And what then? It's all very well telling, say, the entire population of London, Kent and Essex east of the Thames Barrier that they are prone to flooding, but that isn't going to lead to them moving. Or, even worse, it might; Britain would be subject to development pressures like never before if that we the case.

It's almost exactly the same as the major change brought in by Barack Obama in his Affordable Healthcare Act. That requires American health insurers to cover anyone who applies for insurance, without discriminating against pre-existing conditions; the Spelman deal will require British home insurers to cover anyone, without discriminating against pre-existing general floodiness.

We do get off slightly lightly, in that the most controversial part of Obamacare isn't needed here. The individual mandate, which levies a fine on Americans who can afford health insurance but don't buy it, is needed because of the fear that people would wait until they were diagnosed with a long-term condition before buying health insurance. If they did, insurance costs would spiral as insurers would be unable to use the premiums of healthy people to pay for the sick.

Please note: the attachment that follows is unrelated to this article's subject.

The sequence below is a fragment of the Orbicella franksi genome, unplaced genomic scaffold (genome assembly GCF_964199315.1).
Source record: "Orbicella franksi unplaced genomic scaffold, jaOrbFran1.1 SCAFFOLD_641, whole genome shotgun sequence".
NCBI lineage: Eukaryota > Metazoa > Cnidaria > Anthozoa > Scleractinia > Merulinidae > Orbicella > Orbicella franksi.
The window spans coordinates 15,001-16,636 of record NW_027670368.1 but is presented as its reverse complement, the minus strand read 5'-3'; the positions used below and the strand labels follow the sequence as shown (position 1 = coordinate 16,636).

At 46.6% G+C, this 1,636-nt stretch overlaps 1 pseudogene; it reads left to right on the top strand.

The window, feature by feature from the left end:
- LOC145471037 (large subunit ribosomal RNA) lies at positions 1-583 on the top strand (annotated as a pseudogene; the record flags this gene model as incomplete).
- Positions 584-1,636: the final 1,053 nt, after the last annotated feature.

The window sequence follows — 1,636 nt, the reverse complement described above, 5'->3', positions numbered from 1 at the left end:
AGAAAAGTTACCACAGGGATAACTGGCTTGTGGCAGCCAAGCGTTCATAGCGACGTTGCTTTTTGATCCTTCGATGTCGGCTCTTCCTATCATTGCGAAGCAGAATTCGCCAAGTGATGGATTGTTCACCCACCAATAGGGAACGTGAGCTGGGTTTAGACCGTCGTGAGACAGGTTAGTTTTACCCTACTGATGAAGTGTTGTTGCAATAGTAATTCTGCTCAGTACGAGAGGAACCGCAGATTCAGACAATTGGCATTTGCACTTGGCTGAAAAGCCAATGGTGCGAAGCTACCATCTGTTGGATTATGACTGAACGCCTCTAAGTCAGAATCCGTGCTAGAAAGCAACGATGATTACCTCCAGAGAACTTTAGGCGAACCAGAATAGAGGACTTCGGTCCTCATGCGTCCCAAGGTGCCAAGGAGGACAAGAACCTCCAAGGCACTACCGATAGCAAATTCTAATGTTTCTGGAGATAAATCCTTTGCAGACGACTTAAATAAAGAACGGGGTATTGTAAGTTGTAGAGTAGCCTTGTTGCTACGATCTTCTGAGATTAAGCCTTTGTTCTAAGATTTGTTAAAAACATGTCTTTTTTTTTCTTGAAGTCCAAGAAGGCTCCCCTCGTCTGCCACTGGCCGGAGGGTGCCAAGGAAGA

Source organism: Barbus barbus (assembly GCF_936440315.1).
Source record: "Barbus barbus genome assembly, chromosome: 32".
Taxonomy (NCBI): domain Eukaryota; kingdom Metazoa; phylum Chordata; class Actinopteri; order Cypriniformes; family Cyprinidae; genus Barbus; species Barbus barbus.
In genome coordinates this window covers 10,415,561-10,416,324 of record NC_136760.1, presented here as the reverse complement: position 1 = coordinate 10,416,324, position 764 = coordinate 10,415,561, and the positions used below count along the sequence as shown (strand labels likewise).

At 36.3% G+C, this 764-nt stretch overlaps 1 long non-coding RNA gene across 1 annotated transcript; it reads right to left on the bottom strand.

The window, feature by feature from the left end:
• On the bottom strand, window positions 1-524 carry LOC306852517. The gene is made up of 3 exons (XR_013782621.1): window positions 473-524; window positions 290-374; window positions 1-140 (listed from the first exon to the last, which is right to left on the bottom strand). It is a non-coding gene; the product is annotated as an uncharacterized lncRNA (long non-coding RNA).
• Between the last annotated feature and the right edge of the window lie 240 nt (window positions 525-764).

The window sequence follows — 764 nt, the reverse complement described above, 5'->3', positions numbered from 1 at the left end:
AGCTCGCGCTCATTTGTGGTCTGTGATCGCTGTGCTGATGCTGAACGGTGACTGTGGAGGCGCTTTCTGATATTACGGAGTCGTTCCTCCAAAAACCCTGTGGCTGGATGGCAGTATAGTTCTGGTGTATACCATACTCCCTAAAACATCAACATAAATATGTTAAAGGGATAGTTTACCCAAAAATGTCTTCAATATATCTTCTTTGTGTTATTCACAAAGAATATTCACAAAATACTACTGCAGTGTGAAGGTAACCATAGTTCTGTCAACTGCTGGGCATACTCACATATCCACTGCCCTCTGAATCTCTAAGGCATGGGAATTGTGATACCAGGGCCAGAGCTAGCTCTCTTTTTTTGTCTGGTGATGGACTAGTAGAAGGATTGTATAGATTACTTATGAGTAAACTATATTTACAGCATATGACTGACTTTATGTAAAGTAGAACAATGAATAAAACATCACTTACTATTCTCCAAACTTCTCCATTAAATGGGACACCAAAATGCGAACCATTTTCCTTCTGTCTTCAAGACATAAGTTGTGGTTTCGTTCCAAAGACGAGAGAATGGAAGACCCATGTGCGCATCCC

Luckily, there isn't really a comparable problem for homes. If your house is underwater, it's probably a bit too late to buy insurance. Although if Spelman's deal leads to people desperately dialing Direct Line as the water flows up their street towards their front porch, that may need to be reconsidered.

The flooded village of Penkridge. Photograph: Getty Images

Alex Hern is a technology reporter for the Guardian. He was formerly staff writer at the New Statesman. You should follow Alex on Twitter.

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Geoffrey Howe dies, aged 88

Howe was Margaret Thatcher's longest serving Cabinet minister – and the man credited with precipitating her downfall.

The former Conservative chancellor Lord Howe, a key figure in the Thatcher government, has died of a suspected heart attack, his family has said. He was 88.